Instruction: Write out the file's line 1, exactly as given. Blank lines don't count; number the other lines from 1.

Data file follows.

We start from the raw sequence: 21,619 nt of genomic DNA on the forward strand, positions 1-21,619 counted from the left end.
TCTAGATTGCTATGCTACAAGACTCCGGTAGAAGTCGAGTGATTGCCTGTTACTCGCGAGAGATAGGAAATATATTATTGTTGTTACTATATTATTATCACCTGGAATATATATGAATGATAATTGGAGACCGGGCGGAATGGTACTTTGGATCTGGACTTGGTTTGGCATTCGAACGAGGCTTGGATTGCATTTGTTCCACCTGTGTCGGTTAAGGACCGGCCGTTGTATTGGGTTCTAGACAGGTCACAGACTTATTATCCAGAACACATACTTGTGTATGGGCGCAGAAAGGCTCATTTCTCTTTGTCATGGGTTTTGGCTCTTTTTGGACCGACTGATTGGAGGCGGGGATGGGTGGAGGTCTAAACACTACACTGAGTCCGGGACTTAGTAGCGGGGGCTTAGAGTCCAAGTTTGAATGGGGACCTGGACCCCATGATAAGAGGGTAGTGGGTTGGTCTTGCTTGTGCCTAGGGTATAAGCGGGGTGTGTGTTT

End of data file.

We start from the raw sequence: 21,619 nt of genomic DNA on the forward strand, positions 1-21,619 counted from the left end.